However, for someone with some solid financial training like our contributor Samara Azzi, the case against Riad Salameh seems exaggerated, even if it may be perfectly legit. While she says Salameh most probably had a huge role to play in the way the government borrowed money from commercial banks and other investors to make up for its deficit after 2016, he is merely the accountant, while the godfathers of the entire scheme may be putting up a show to get away with it. Read her pieces here and here

Depositors protest:


There will be a poll: President Michel Aoun insisted on Friday that the parliamentary elections will be held on time on May 15. He signed a decree referring to the Parliament a draft law that allocates funds for the polls in the 2022 state budget.

Campaigns launched: The Lebanese National Bloc officially announced on Saturday, February 19, the candidates for the May general elections: former L’Orient Le Jour director Michel Helou in Baabda, engineer Wajdi Tabet in Kesserwan, Gestal Semaan in Zgharta and Camille Morani in Tripoli.  The party’s Secretary-General Pierre Issa said that the party is “in a constant battle against the alliance of militia and mafia”, and in “the continuous struggle to uncover the truth on who is responsible for blowing up the port and destroying Beirut.”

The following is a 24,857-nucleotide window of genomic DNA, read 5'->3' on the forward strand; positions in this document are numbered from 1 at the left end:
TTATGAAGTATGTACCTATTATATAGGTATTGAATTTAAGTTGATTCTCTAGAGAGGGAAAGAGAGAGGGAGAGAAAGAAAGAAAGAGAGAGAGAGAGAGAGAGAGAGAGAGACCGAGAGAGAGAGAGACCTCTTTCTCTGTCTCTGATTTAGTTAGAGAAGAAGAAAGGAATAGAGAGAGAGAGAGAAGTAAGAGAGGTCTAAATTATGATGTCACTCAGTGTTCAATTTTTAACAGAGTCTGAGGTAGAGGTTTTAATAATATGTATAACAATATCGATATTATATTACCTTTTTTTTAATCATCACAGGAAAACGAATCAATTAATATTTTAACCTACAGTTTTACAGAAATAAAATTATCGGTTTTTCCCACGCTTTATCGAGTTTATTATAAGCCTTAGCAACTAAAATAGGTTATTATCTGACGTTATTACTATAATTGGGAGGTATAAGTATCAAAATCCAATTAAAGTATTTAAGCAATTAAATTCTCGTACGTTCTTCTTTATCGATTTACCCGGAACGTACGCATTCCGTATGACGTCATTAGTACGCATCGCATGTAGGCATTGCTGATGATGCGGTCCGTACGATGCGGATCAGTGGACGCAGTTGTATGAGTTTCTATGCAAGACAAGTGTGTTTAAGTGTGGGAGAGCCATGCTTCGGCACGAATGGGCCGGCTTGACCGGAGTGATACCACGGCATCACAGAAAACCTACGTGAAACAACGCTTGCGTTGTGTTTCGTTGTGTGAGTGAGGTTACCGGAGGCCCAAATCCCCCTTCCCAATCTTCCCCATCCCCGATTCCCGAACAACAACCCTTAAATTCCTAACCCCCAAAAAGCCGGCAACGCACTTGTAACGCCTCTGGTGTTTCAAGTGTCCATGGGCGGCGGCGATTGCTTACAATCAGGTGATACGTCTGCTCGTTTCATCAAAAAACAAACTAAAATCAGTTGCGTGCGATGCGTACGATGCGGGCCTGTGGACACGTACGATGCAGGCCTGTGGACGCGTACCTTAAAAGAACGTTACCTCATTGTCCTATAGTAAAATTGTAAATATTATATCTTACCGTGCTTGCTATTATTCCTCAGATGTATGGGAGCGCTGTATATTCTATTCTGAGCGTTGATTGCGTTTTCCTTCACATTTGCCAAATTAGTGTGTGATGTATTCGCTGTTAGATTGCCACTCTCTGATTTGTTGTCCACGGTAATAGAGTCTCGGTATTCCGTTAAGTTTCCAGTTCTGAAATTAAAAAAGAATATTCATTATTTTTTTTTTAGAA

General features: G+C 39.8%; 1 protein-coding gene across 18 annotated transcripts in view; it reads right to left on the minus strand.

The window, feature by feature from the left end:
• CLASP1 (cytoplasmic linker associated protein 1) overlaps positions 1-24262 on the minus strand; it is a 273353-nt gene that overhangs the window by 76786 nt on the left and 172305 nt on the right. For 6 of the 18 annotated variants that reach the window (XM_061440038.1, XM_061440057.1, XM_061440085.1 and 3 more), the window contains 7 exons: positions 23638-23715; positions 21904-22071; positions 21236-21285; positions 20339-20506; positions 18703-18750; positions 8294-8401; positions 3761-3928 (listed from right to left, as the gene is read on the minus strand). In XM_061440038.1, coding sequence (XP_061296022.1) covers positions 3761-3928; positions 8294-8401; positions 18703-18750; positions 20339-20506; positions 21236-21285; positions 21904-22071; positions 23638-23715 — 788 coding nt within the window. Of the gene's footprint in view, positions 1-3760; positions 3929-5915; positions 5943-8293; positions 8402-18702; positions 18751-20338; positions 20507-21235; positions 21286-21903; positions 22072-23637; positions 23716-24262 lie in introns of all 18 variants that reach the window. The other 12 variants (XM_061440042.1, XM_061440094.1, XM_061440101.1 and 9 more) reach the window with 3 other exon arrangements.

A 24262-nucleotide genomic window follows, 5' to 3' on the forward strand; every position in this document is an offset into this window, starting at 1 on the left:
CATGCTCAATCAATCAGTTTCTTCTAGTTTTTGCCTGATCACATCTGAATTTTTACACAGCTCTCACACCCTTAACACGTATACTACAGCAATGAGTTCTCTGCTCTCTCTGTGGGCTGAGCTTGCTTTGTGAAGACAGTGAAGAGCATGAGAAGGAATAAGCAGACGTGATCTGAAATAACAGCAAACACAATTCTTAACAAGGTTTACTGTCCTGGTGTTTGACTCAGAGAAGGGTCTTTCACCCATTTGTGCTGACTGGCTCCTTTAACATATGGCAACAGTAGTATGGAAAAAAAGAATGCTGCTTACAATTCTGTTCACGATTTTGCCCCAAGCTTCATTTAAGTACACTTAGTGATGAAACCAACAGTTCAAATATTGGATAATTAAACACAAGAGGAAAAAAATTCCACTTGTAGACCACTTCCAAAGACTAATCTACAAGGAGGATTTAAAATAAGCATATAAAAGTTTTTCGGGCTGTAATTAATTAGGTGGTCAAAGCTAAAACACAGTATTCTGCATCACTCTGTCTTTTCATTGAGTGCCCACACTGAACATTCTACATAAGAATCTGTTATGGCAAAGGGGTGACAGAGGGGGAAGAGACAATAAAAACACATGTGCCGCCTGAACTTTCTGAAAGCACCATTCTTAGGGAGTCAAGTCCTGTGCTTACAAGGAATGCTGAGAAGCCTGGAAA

Kataeb also launched its electoral campaign officially on Sunday at Forum de Beyrouth. 

Lebanese Forces Party Chief, Samir Geagea, announced from Maarab that thee LF candidate for the Maronite seat in Baabda shall be MP Pierre Bou Assi. Bou Assi was the protagonist of a controversial moment when he showed up carrying a pistol at the Lebanese Parliament last October, after the armed clashes between LF supporters and Hezbollah and Amal gunmen in Tayyouneh.


One more lawsuit: The lawyers of MPs Ali Hassan Khalil and Ghazi Zoaiter on Monday filed a new lawsuit before the Court of Cassation against the head of the court’s First Chamber, Judge Naji Eid, the National News Agency said

Noone even bothers anymore to count those lawsuits blocking the investigation into the Beirut blast. It has become clear that the two MPs are not out to prove their innocence, but to stop any type of investigation from taking place. 

No one wants to go down first. 

Judicial independence: Or something of the sort is what the Lebanese Parliament discussed on Monday. In fact, it was more about putting an end to the executive appointing all the members in the Higher Magistrates Council and allowing magistrates to elect the members. The proposal put together by several civil society organizations and amended heavily by MPs has been sent back to the committees, L’Orient le Jour writes. Hence, nothing really happened. 


Podcasts: Medea and Mouin speak on Sarde after Dinner with communications specialist Ralph Baydoun. It’s a hearty conversation about disinformation campaigns, control of public opinion, what has changed and what hasn’t changed in the way masses of supporters shape their opinions today. 

The Beirut Banyan will air two back-to-back episodes this week.

And last but not least, we launched a podcast last week, with Dana Hourany talking about how she ended up doing a story about the racism that boosts Lebanon’s kafala system in employing domestic migrant workers. 

Till next Monday, follow NOW Lebanon on TwitterInstagramFacebook, and LinkedIn, and subscribe to our weekly newsletter.